Oklahoma City Superintendent Karl Springer has spent the past five years running a school district that is a complex collage of challenges and successes.
The district is home to about 43,000 students — a population that would make it the 11th largest city in Oklahoma.
The Oklahoma City School Board voted this spring to keep Springer on for at least another three years.
Springer answered questions about his work life and himself.
Q: You were born in California. How did you end up in Oklahoma?
A: My wife’s parents had retired to Oklahoma, and during a visit one summer, I interviewed on the spur of the moment to teach history and coach track and cross-country, which I had competed in in college. I was lucky enough to be hired immediately at Muskogee High School. Although we only intended to live here for a year or two, we came to love Oklahoma. We raised our children here.
Q: You started your career as a special-education teacher. Why?
A: I was an aide to a handicapped student during my graduate year in college. He was brave and optimistic despite his disabilities and made me appreciate the potential each of us has. Years later, during my first year of teaching, I was asked to start a Special Olympics track meet in that district. That inspired me to pursue a master’s degree in special education and change my focus from regular education to working with children with disabilities.
Q: How does your military service help you in your job now?
A: I have learned that personal responsibility, attitude and a fighting spirit overcome all challenges. I try to lead by example. The biggest lesson in the military was creating the best organization by mentoring and encouraging the success of others.
Q: Why did you decide to apply for the Oklahoma City superintendent job?
A: I believed, as I do now, that Oklahoma City has the potential to be an outstanding urban school district. I want to be part of that transformation. I think that every child, no matter his circumstances or background, has the potential to succeed in school and in life. I’ve been fortunate to be surrounded with great teachers and administrators who have the same vision. It is difficult sometimes, but the rewards are evident when we see our children growing and achieving. I am encouraged by the progress we’re beginning to see yearly.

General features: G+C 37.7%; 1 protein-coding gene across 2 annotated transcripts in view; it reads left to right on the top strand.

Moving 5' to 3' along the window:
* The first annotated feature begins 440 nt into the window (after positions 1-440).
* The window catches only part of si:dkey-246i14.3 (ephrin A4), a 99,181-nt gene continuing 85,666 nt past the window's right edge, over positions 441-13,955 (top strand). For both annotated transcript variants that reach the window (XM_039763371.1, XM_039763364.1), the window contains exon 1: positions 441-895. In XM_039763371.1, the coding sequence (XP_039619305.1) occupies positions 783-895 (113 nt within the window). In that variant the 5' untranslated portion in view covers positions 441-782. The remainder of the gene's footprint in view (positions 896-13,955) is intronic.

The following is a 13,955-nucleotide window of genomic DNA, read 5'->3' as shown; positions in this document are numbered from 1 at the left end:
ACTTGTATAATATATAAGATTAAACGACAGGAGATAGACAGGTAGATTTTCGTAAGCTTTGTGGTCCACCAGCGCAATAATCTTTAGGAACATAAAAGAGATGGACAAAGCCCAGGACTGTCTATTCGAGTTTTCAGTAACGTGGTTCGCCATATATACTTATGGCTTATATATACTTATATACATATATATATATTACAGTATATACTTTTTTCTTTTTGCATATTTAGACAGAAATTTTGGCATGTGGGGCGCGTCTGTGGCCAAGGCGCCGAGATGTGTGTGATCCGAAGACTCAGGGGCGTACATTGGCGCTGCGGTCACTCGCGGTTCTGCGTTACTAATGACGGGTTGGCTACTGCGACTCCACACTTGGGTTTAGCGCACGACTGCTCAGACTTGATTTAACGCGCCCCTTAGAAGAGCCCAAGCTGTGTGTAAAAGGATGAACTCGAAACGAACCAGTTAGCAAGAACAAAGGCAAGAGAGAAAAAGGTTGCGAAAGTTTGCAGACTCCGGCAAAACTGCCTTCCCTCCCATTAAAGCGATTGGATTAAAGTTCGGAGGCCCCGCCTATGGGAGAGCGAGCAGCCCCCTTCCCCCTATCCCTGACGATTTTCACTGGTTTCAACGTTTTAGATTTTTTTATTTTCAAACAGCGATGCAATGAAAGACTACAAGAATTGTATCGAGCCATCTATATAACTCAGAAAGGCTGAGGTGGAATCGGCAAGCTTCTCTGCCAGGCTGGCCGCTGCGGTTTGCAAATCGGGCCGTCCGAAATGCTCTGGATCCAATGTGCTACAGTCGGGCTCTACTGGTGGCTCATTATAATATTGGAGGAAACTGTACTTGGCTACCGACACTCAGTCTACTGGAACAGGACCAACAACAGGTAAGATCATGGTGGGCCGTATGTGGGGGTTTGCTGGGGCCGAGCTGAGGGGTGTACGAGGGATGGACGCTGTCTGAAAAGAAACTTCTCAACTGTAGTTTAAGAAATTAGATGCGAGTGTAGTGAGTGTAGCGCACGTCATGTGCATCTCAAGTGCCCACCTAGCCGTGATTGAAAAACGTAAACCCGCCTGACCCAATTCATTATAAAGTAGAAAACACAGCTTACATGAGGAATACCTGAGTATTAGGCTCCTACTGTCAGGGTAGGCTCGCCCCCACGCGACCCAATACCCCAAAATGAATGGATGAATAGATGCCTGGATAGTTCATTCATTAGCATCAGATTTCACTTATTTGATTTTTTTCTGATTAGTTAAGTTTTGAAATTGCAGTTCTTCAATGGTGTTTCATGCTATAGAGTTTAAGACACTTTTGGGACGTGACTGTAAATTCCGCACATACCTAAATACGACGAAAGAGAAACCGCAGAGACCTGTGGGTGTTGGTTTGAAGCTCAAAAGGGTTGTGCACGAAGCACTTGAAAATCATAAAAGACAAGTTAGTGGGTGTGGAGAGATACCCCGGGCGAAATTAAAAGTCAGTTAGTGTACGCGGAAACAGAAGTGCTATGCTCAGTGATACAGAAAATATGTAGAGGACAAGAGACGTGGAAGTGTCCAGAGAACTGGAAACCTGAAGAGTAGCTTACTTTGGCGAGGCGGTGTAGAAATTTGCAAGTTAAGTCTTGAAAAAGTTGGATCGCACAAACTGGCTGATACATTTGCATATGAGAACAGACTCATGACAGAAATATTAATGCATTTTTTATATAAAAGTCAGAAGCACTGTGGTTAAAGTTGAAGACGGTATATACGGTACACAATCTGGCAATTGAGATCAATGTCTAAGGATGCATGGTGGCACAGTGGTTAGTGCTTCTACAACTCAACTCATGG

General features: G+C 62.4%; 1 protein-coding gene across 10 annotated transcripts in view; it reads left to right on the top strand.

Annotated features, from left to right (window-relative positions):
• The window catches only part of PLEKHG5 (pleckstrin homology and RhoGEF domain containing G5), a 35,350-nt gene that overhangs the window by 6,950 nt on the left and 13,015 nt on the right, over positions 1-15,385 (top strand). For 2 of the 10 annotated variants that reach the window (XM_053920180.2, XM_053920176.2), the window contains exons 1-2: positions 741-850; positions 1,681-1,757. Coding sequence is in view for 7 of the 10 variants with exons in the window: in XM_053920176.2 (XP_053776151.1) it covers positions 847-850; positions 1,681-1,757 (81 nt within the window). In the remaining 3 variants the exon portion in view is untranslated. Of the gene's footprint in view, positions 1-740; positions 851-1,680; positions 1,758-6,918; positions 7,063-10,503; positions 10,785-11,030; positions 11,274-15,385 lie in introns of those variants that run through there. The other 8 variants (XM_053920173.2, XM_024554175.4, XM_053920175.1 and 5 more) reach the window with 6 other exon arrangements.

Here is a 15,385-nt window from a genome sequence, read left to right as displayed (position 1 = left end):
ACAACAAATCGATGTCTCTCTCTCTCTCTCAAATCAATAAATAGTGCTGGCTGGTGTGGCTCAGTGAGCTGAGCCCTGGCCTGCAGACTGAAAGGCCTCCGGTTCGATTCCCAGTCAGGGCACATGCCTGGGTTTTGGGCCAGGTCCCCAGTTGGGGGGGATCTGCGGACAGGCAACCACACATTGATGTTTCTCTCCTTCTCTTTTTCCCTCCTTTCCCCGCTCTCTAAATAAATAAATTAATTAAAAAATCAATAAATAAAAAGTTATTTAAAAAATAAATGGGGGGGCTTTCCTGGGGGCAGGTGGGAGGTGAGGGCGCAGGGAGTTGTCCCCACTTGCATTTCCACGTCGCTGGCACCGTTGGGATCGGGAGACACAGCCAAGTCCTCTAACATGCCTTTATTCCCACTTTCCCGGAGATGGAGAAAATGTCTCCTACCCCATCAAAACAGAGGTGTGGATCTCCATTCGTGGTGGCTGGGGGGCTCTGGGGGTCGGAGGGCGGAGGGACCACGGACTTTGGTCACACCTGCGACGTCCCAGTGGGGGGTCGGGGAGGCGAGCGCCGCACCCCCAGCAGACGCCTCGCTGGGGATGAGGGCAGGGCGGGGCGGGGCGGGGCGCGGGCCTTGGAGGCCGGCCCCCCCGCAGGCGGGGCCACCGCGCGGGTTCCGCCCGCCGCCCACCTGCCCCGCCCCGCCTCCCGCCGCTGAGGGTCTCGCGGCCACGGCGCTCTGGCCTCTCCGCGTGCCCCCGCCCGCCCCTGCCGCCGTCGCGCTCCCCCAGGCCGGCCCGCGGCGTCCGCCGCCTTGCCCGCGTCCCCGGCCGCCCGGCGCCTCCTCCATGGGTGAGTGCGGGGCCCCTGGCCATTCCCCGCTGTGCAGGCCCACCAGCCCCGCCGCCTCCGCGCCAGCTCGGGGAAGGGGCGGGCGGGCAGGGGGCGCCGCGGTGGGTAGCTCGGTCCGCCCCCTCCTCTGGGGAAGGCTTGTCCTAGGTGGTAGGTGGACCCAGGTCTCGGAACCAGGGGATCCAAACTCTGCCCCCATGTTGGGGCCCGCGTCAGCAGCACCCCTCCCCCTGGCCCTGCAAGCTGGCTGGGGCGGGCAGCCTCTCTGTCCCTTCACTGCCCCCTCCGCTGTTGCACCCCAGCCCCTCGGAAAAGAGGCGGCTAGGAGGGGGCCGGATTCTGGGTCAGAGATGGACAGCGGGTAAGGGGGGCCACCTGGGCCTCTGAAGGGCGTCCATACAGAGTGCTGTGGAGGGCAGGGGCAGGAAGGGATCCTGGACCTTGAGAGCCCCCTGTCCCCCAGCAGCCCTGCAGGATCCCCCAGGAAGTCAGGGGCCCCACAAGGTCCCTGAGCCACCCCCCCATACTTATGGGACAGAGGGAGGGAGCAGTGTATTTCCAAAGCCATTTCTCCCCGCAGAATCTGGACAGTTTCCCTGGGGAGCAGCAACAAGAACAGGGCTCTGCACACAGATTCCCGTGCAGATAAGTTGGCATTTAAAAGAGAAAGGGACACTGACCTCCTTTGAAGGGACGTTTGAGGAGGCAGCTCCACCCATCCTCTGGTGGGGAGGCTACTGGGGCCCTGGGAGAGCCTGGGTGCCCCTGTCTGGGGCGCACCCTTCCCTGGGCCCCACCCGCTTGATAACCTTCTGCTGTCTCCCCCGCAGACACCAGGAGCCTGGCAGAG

Q: Where do you see Oklahoma City Public Schools in 20 years?
A: At the current rate of growth, Oklahoma City Public Schools will have over 60,000 students within the next 20 years. I see a district that will be a destination for young families wanting the best education for their children, providing college and career readiness comparable to any district in the nation. I envision Oklahoma City Public Schools with multiple opportunities in fine arts, athletics and extracurricular activities to meet and encourage the interests of every child. It will be the crowning glory of Oklahoma City, and I hope I’m still around to pat the superintendent in 2033 on the back.
Q: Several major investigations have wrapped up under your administration, such as the Douglass High School grade-changing scandal. What do these investigations say about the state of Oklahoma City Public Schools?
A: These investigations indicate that we are serious about transparency and school improvement. Immoral and/or illegal activities are not tolerated, and we are vigilant about uncovering any wrongdoing. These situations do not reflect the day-to-day effort of this district. Our staff is working diligently to bring about the improvements and changes for student success.
Q: How many marathons have you run, and what was your personal best? What is your exercise routine now?
A: I have run five marathons but have retired to shorter races now. My personal best in the marathon was 3 hours and 10 minutes at the Dallas White Rock Marathon years ago. These days I try to run 3 to 5 miles daily or ride my bike around Lake Hefner on the weekends.
Q: Do you ever eat lunch?
A: I often get caught up in the events of the day and forget to eat. But believe me, I make up for it with ice cream and anything chocolate.
Q: How did becoming a parent and then a grandparent affect how you do your job?
A: Every child is important and deserves adults who care about their successes and their goals. What I want for the children of Oklahoma City Public Schools is no different than the dreams I have for my own five grandchildren.
Q: You’re eligible for retirement. Why do you still work?
A: Every morning I’m excited to go to work, knowing that what we do makes a difference. I love the idea of education and the contribution that being an educator makes in the lives of students.